FBD Online Security Information
Online security - stay safe!
At FBD we understand how important the security and confidentiality of your information is. Keeping customers information secure is a top priority for us, but it is also important for you to protect your security online.
Learn more by clicking on a link below or alternatively visit http://www.makeitsecure.org/ for guidance on how best to protect your personal information.
- Fake Emails And Websites
- Fraudulent Pop-ups
- How you can protect your online security
- How we protect your security online
- How to report Online Fraud
- Security Definitions
Fake Emails and Websites
Often called "Phishing", these fake emails or websites appear to represent a legitimate company and try to obtain confidential information with a view to conducting illegal transactions using your details. Please note that FBD will never send emails which require customers to send personal information via email or pop-up windows. Any unsolicited requests for FBD policy or personal details which you receive through pop-up windows, emails, or Web sites should be considered fraudulent and reported immediately.
Your email address can be obtained from publicly available sources or through randomly generated lists. Therefore, if you receive a fake email that appears to be from FBD, this does not mean that your email address, name, or any other information has been gathered from FBD’s systems.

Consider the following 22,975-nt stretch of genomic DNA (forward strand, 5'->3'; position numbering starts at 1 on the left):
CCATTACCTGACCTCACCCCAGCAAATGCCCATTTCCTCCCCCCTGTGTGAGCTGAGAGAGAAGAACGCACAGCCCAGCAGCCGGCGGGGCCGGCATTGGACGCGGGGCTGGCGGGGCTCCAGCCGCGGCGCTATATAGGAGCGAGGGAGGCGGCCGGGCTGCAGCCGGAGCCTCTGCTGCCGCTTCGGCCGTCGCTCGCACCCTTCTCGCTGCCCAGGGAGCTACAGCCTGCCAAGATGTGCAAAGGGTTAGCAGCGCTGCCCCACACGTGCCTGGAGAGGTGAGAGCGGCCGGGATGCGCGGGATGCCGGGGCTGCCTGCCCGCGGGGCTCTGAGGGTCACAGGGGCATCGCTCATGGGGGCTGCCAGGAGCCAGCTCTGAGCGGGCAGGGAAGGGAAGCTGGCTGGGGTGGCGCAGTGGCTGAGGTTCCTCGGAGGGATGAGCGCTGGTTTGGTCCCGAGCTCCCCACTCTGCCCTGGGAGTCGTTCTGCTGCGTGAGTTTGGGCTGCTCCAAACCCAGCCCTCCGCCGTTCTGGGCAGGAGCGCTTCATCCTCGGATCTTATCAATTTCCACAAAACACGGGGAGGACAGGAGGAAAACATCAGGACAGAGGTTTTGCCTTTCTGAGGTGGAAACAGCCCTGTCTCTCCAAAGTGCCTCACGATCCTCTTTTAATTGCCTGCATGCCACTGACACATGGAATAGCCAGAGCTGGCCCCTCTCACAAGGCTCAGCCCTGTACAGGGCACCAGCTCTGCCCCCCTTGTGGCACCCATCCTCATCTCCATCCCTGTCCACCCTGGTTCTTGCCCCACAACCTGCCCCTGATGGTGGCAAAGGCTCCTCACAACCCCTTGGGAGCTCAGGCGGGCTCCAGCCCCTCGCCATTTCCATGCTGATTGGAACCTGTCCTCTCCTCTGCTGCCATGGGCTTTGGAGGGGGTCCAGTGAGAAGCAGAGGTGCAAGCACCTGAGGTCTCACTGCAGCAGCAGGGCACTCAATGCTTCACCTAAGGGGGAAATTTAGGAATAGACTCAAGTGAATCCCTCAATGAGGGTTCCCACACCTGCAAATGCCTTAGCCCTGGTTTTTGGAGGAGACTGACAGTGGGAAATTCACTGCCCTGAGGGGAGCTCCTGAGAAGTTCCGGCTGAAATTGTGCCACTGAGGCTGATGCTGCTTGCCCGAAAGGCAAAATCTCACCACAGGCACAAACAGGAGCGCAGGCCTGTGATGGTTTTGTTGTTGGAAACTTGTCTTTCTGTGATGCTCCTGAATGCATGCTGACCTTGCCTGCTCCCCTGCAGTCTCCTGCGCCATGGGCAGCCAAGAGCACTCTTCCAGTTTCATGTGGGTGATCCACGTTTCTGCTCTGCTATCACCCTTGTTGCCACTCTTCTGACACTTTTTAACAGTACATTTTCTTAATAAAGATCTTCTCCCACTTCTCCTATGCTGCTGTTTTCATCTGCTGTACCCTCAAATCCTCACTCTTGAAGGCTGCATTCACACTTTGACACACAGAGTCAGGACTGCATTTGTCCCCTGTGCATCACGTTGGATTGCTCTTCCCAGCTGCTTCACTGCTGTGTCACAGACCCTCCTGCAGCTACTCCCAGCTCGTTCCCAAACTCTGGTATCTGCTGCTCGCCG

How do I identify a Fake email?
Fake emails will often:
- Ask you for personal information. Fake emails often contain an overly generic greeting and may claim that your information has expired, been corrupted or been lost, and that you must immediately resend it.
- Appear to be from a legitimate source. While some emails are easy to identify as fraudulent, others may appear to be from a legitimate address and trusted online source. However, you should not rely on the name or address in the "From" field, as this is easily altered.
- Link to counterfeit Web sites. Fake emails may direct you to counterfeit Web sites carefully designed to look real, but which actually collect personal information for illegal use.
- Link to real Web sites. In addition to links to counterfeit Web sites, some fake emails also include links to legitimate Web sites. This is done in an attempt to make a fake email appear real.
- Contain fraudulent phone numbers. Fake emails often contain telephone numbers that are linked to the fraudsters. Never call a number featured on an email you suspect is fraudulent, and be sure to double-check any numbers you do call.